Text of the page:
Science Project Idea: Amazing Natural Disasters :: Hurricanes
Wanna do a REALLY COOL science fair project this year? Look no further than Mother Nature herself - she's been known to have some pretty bad days! This Amazing Natural Disaster project includes facts and info about hurricanes (aka cyclones or typhoons) and the science behind them, an experiment you can do yourself and helpful suggestions for other things to research, make, draw, create and include in your project!
Hurricanes: Pressure-Cooker Storms
Think of our world’s tropical seas as steaming pots of water cooked by the sun and stirred by the turning of the Earth on its axis – this is the basic recipe for hurricanes, which are born and sustained by warm water and die within a few days of leaving it. Most Atlantic Ocean hurricanes form in the late summer off the coast of West Africa. They travel west, growing in strength as they feed off the warm ocean water. The winds start to spiral as a result of the Earth’s rotation. The storm grows and grows, finally hitting wind speeds of 74 mph or more – an official hurricane.
Hurricane In A Bottle
Many large thunderstorms come together over ocean water and begin to swirl like a vortex. When this vortex becomes powerful enough, it is called a hurricane. It's easy to make your own model of a hurricane using plastic soda bottles:
- Fill the soda bottle to the top with water. If you do not have access to a sink nearby or you don't want to move the dinner party to the kitchen, use a large pitcher to fill the bottle.
- Here's the challenge: How long will it take to empty all of the water in the bottle into the pitcher on the table? Record your prediction on a piece of paper.
- Without squeezing the sides of the bottle, time how long it takes to empty all of the water. You might want to repeat this several times to validate your time.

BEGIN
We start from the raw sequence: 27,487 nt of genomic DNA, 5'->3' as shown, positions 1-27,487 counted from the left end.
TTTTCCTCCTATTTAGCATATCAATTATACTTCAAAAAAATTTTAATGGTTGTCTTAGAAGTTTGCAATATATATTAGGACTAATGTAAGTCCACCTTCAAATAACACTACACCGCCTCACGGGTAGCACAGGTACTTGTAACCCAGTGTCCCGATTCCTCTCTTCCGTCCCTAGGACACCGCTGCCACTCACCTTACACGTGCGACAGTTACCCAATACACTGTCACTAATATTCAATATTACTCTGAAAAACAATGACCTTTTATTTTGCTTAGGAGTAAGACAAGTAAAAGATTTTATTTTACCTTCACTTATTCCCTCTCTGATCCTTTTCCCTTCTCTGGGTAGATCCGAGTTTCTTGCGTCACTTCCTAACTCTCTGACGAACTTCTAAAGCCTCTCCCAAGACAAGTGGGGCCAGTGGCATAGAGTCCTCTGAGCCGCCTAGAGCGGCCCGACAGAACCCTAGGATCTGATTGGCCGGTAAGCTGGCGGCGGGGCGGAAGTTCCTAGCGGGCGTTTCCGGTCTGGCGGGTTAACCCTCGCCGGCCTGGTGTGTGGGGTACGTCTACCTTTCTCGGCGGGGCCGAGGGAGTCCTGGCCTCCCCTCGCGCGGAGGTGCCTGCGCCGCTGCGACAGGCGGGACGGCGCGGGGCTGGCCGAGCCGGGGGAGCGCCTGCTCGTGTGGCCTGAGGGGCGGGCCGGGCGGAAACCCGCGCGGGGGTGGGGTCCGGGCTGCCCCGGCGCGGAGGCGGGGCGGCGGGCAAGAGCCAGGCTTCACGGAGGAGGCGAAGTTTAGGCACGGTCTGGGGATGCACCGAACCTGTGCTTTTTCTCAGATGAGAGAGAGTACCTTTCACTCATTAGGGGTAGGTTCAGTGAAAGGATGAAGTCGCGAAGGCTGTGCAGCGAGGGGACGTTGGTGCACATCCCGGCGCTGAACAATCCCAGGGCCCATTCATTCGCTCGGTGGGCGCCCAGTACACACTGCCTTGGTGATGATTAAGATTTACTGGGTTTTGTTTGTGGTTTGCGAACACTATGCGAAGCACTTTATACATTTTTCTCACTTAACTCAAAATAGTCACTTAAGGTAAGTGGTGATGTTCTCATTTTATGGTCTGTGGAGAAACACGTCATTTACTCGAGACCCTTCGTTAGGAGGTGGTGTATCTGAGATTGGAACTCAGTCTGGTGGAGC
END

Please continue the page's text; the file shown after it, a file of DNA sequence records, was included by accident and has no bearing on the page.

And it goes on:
- Fill the bottle to the top with water just as you did before. This time swirl the water by moving the bottle in a clockwise or counter-clockwise motion while the water is pouring out. Keep swirling the water until you see the formation of what looks to be a tornado! The water begins to swirl in shape of a vortex and flows out of the bottle very quickly.
Twist Of Color: Try adding two ounces of colored lamp oil to the water. Lamp oil is available at most department stores were oil lamps are sold. The oil will float on the surface of the water since oil is less dense than water. When the oil and water swirl together, the less dense oil travels down the vortex first and creates a colored tornado effect.
Other Things To Include
You didn’t think we’d do all of the work for ya, did you? You’ll definitely have to do some legwork to make this science fair project complete. Here are some suggestions for what else you can do:
- When it comes to hurricane hotspots, Florida is the undisputed world champion, but scientists are still trying to figure out why the state gets hit with more hurricanes than other places on Earth. Do some research and explain your own theory for this phenomenon.
- Draw, build or even make a video illustrating the cross-section of a hurricane (i.e., its innards and all the stuff it’s made of).
- Do a biography on Joseph Duckworth, an air force pilot who flew his plane straight through the outer wall of a hurricane – on purpose.
- Research Hurricane Camille and the Former Richelieu Apartment Building.
- Create a report about Hurricane Katrina; make sure to research all stages of this devastating hurricane and describe what happened before, during and after.
- Find out what hurricane was the STRONGEST of all time; the BIGGEST of all time; and the DEADLIEST of all time. (Hurricane Hint: These three categories relate to three different hurricanes – not all on Earth.)
- Make your own Hurricane Hall Of Fame & Fun Facts, including some of the following hurricane-related topics: Ibis birds, which are always the last to leave before a hurricane hits; Hurricane Gilbert, the strongest hurricane of all time; the policies throughout history on how hurricanes should be named. (Hurricane Hint: There’s a pattern.)